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  • My mother wore Baptist preacher wife shoes. Close toed, low heel, eighteen shades of beige. Her shoes didn't draw attention to themselves; more attention for God, I suppose. When she left in the middle of the night, left my Dad with a Dear Jim letter on the table under 3 twenties while he worked the night shift at Seven Eleven, she wore flip flops and jeans. A hello to the secular if there ever was one.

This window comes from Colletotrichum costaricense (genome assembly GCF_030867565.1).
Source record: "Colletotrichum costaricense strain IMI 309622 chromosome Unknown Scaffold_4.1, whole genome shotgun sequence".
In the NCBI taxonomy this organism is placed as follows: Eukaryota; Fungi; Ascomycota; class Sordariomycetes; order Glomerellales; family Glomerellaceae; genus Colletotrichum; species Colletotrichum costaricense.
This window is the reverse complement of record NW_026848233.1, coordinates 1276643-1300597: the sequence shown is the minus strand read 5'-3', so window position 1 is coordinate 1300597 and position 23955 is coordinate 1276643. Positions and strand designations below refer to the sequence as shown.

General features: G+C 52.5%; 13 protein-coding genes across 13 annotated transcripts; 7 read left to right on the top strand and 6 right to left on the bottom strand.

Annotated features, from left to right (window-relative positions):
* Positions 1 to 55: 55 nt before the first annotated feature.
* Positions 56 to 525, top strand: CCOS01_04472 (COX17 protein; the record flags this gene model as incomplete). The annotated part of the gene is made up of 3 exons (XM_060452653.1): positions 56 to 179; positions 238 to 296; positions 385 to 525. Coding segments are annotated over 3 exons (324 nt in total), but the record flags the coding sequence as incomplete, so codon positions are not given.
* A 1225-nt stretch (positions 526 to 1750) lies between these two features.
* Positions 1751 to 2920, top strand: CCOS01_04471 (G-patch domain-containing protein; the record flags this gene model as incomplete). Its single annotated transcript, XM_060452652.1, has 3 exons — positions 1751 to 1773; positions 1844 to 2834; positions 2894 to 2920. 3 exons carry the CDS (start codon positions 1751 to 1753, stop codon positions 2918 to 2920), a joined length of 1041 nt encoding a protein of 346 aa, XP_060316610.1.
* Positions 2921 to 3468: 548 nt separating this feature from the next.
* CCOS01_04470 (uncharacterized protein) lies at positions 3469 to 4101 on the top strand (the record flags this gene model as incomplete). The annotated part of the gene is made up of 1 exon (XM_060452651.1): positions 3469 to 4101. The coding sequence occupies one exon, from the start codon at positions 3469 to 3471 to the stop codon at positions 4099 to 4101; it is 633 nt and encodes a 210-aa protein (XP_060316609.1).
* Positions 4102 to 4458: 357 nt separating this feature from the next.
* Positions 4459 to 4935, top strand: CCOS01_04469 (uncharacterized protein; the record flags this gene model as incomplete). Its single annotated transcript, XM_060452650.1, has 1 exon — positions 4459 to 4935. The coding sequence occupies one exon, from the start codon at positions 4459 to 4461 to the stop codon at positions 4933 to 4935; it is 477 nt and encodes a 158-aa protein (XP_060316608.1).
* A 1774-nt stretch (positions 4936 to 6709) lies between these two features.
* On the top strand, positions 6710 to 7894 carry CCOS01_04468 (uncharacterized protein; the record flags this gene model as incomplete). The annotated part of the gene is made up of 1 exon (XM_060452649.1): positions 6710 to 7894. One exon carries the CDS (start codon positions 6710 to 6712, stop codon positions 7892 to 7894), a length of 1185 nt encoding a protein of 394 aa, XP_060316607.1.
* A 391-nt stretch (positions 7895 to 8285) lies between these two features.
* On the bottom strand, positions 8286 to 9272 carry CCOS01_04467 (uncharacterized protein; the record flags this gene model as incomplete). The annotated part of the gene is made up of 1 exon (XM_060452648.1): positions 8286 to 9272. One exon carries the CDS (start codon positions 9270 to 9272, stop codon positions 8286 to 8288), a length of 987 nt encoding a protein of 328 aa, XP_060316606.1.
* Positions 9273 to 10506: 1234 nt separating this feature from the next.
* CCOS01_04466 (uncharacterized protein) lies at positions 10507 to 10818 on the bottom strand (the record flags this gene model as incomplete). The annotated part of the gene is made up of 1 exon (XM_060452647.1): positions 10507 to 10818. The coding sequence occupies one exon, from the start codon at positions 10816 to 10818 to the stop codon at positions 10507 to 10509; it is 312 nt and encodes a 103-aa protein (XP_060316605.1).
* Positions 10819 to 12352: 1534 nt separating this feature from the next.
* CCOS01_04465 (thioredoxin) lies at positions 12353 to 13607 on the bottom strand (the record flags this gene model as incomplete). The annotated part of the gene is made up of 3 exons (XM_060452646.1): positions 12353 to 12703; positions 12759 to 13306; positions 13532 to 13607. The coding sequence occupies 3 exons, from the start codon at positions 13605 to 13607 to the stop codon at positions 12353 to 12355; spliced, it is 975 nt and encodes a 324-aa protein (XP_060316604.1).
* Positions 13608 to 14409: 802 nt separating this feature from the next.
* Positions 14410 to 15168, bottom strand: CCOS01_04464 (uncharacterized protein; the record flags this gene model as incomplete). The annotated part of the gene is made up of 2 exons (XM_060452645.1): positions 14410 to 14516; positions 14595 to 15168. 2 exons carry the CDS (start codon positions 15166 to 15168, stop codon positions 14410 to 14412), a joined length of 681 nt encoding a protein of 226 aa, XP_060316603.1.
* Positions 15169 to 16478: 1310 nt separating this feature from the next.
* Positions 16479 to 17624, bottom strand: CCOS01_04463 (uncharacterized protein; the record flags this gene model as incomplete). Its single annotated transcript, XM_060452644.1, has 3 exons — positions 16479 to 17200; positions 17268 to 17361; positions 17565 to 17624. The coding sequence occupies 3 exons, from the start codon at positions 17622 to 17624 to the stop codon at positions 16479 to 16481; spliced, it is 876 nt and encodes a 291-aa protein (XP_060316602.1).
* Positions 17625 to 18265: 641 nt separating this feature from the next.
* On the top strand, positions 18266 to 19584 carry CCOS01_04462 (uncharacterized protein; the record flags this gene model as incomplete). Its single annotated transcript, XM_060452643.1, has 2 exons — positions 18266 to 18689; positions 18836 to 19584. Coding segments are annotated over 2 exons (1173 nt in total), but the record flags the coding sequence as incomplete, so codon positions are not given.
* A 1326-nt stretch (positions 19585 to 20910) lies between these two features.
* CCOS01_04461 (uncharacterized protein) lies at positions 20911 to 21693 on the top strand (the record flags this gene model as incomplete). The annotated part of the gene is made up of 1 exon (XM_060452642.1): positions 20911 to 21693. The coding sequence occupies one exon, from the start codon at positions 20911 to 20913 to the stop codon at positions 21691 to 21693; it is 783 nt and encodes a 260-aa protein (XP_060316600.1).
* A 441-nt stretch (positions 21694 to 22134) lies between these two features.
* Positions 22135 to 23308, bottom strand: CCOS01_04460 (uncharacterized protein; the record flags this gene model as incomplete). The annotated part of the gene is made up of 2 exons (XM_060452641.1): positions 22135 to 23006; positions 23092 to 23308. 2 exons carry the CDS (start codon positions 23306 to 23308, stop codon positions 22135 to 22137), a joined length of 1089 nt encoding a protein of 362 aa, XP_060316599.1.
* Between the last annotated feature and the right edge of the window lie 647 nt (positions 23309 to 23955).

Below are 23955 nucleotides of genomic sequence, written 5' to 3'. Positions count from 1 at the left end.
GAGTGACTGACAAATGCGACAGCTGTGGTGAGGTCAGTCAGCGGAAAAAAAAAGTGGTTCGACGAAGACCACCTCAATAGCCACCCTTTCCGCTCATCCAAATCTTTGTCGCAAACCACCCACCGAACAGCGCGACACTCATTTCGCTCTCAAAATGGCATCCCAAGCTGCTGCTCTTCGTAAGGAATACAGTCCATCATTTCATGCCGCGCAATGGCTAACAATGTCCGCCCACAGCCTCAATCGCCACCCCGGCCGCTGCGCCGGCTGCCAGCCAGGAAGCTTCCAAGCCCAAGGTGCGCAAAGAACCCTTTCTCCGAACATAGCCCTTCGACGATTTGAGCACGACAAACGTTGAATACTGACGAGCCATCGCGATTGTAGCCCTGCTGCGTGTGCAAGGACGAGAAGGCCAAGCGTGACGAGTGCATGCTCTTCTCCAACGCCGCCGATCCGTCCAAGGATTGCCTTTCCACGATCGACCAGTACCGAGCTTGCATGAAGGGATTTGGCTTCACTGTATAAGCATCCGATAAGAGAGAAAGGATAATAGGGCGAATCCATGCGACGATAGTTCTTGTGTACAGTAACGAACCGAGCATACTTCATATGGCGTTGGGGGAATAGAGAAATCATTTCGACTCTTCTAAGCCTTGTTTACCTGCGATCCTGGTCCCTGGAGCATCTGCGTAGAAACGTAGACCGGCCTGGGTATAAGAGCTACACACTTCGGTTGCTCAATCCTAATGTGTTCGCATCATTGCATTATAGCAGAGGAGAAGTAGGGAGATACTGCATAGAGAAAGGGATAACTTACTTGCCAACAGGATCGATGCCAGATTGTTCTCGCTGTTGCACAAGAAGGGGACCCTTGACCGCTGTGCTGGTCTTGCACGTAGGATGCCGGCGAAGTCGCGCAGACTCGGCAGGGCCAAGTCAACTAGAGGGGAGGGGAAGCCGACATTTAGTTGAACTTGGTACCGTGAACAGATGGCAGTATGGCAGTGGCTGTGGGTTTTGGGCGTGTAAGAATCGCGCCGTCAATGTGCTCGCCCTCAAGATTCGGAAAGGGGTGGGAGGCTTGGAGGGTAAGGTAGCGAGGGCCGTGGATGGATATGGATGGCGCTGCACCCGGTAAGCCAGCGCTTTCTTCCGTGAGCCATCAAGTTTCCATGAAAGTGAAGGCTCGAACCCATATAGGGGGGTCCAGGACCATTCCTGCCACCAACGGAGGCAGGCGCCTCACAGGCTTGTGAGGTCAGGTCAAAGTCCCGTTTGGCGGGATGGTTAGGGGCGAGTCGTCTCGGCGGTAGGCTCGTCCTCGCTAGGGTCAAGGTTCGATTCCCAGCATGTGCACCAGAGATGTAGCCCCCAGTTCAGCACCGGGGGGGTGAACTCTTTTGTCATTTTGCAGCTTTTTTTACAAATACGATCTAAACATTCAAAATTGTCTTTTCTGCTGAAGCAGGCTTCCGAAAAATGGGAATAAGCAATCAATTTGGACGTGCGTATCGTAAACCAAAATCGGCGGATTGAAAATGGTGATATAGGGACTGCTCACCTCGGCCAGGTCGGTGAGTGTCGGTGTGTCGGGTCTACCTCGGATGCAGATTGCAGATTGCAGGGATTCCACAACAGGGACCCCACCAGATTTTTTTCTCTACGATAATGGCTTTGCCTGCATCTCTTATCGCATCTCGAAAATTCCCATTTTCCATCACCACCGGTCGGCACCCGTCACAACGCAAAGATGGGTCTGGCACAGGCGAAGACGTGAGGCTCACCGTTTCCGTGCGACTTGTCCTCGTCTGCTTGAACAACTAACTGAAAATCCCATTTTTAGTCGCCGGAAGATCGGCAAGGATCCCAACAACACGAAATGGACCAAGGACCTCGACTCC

In her new life, three hundred miles away in Houston, Texas, my mother became a business owner. She traded in her peasant dresses for Kasper suits. She wore shoulder pads and Italian leather heels, open-toed pumps, wedges. She was learning the language of an American culture she didn't know, but longed to understand. She learned culture through commerce. She shopped. She went to the Galleria, learned the word boutique, worked out her calves, and found her sole.
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